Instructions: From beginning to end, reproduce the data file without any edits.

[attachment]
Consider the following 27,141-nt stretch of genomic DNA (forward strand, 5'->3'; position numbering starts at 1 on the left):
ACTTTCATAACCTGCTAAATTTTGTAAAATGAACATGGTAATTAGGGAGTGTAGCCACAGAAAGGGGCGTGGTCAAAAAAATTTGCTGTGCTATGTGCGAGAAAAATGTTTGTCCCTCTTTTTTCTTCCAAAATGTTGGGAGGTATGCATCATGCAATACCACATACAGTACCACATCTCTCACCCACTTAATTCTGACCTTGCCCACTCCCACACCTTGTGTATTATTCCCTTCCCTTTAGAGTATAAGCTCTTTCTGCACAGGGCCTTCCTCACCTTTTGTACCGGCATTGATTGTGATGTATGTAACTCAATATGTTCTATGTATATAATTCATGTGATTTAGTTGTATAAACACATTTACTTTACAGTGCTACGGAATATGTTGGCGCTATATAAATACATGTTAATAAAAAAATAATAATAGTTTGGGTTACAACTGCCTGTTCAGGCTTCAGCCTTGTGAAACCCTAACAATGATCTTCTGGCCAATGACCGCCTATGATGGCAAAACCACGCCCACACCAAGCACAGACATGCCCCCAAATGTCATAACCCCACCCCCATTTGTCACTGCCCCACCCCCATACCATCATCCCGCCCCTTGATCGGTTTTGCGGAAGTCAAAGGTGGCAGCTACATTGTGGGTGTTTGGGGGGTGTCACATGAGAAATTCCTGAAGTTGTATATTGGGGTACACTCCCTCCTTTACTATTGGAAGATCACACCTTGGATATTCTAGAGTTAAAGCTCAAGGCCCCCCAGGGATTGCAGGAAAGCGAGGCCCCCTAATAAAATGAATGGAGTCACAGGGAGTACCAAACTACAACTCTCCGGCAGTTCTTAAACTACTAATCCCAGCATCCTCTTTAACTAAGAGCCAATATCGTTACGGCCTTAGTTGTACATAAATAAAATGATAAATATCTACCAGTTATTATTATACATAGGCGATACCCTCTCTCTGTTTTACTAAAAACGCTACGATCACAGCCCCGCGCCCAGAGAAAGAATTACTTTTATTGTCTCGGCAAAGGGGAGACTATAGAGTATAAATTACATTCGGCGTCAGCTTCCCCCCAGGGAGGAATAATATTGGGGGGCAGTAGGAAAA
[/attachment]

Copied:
Consider the following 27,141-nt stretch of genomic DNA (forward strand, 5'->3'; position numbering starts at 1 on the left):
ACTTTCATAACCTGCTAAATTTTGTAAAATGAACATGGTAATTAGGGAGTGTAGCCACAGAAAGGGGCGTGGTCAAAAAAATTTGCTGTGCTATGTGCGAGAAAAATGTTTGTCCCTCTTTTTTCTTCCAAAATGTTGGGAGGTATGCATCATGCAATACCACATACAGTACCACATCTCTCACCCACTTAATTCTGACCTTGCCCACTCCCACACCTTGTGTATTATTCCCTTCCCTTTAGAGTATAAGCTCTTTCTGCACAGGGCCTTCCTCACCTTTTGTACCGGCATTGATTGTGATGTATGTAACTCAATATGTTCTATGTATATAATTCATGTGATTTAGTTGTATAAACACATTTACTTTACAGTGCTACGGAATATGTTGGCGCTATATAAATACATGTTAATAAAAAAATAATAATAGTTTGGGTTACAACTGCCTGTTCAGGCTTCAGCCTTGTGAAACCCTAACAATGATCTTCTGGCCAATGACCGCCTATGATGGCAAAACCACGCCCACACCAAGCACAGACATGCCCCCAAATGTCATAACCCCACCCCCATTTGTCACTGCCCCACCCCCATACCATCATCCCGCCCCTTGATCGGTTTTGCGGAAGTCAAAGGTGGCAGCTACATTGTGGGTGTTTGGGGGGTGTCACATGAGAAATTCCTGAAGTTGTATATTGGGGTACACTCCCTCCTTTACTATTGGAAGATCACACCTTGGATATTCTAGAGTTAAAGCTCAAGGCCCCCCAGGGATTGCAGGAAAGCGAGGCCCCCTAATAAAATGAATGGAGTCACAGGGAGTACCAAACTACAACTCTCCGGCAGTTCTTAAACTACTAATCCCAGCATCCTCTTTAACTAAGAGCCAATATCGTTACGGCCTTAGTTGTACATAAATAAAATGATAAATATCTACCAGTTATTATTATACATAGGCGATACCCTCTCTCTGTTTTACTAAAAACGCTACGATCACAGCCCCGCGCCCAGAGAAAGAATTACTTTTATTGTCTCGGCAAAGGGGAGACTATAGAGTATAAATTACATTCGGCGTCAGCTTCCCCCCAGGGAGGAATAATATTGGGGGGCAGTAGGAAAA